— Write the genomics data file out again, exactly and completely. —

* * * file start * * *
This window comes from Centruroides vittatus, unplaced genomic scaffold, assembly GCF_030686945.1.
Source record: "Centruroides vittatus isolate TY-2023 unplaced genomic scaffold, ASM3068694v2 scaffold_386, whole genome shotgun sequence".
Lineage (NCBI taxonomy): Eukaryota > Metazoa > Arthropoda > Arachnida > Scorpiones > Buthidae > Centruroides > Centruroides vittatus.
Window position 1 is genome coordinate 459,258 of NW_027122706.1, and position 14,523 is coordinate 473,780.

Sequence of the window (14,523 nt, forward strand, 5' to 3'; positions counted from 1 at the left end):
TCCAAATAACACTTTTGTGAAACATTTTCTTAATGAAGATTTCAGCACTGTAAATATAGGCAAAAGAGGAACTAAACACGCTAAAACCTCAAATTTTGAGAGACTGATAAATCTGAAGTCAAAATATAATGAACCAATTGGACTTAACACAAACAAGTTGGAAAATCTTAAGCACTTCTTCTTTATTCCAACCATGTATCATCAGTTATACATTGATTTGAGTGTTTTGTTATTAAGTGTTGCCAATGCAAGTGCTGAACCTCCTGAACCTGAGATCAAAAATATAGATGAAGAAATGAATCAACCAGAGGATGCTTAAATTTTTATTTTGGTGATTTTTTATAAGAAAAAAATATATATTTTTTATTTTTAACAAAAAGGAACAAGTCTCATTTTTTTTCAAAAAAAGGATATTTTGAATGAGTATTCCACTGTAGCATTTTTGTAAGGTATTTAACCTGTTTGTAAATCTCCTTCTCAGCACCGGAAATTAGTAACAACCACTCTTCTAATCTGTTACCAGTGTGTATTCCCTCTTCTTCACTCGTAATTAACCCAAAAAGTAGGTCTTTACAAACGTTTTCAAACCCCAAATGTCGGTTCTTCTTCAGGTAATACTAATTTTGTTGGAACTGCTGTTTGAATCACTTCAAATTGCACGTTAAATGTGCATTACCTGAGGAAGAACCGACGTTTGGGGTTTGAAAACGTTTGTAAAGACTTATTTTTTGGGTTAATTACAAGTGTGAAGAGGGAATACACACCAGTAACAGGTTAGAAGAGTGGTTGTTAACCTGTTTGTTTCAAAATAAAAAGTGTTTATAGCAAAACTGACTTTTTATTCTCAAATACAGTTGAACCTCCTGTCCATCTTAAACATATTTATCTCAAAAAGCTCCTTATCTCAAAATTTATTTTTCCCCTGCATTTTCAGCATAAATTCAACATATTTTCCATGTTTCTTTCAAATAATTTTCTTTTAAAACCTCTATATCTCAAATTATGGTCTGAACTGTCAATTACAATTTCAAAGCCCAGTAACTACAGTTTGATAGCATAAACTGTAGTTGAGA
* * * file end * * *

This window comes from Centruroides vittatus, unplaced genomic scaffold, assembly GCF_030686945.1.
Source record: "Centruroides vittatus isolate TY-2023 unplaced genomic scaffold, ASM3068694v2 scaffold_386, whole genome shotgun sequence".
Lineage (NCBI taxonomy): Eukaryota > Metazoa > Arthropoda > Arachnida > Scorpiones > Buthidae > Centruroides > Centruroides vittatus.
Window position 1 is genome coordinate 459,258 of NW_027122706.1, and position 14,523 is coordinate 473,780.

Sequence of the window (14,523 nt, forward strand, 5' to 3'; positions counted from 1 at the left end):
TCCAAATAACACTTTTGTGAAACATTTTCTTAATGAAGATTTCAGCACTGTAAATATAGGCAAAAGAGGAACTAAACACGCTAAAACCTCAAATTTTGAGAGACTGATAAATCTGAAGTCAAAATATAATGAACCAATTGGACTTAACACAAACAAGTTGGAAAATCTTAAGCACTTCTTCTTTATTCCAACCATGTATCATCAGTTATACATTGATTTGAGTGTTTTGTTATTAAGTGTTGCCAATGCAAGTGCTGAACCTCCTGAACCTGAGATCAAAAATATAGATGAAGAAATGAATCAACCAGAGGATGCTTAAATTTTTATTTTGGTGATTTTTTATAAGAAAAAAATATATATTTTTTATTTTTAACAAAAAGGAACAAGTCTCATTTTTTTTCAAAAAAAGGATATTTTGAATGAGTATTCCACTGTAGCATTTTTGTAAGGTATTTAACCTGTTTGTAAATCTCCTTCTCAGCACCGGAAATTAGTAACAACCACTCTTCTAATCTGTTACCAGTGTGTATTCCCTCTTCTTCACTCGTAATTAACCCAAAAAGTAGGTCTTTACAAACGTTTTCAAACCCCAAATGTCGGTTCTTCTTCAGGTAATACTAATTTTGTTGGAACTGCTGTTTGAATCACTTCAAATTGCACGTTAAATGTGCATTACCTGAGGAAGAACCGACGTTTGGGGTTTGAAAACGTTTGTAAAGACTTATTTTTTGGGTTAATTACAAGTGTGAAGAGGGAATACACACCAGTAACAGGTTAGAAGAGTGGTTGTTAACCTGTTTGTTTCAAAATAAAAAGTGTTTATAGCAAAACTGACTTTTTATTCTCAAATACAGTTGAACCTCCTGTCCATCTTAAACATATTTATCTCAAAAAGCTCCTTATCTCAAAATTTATTTTTCCCCTGCATTTTCAGCATAAATTCAACATATTTTCCATGTTTCTTTCAAATAATTTTCTTTTAAAACCTCTATATCTCAAATTATGGTCTGAACTGTCAATTACAATTTCAAAGCCCAGTAACTACAGTTTGATAGCATAAACTGTAGTTGAGA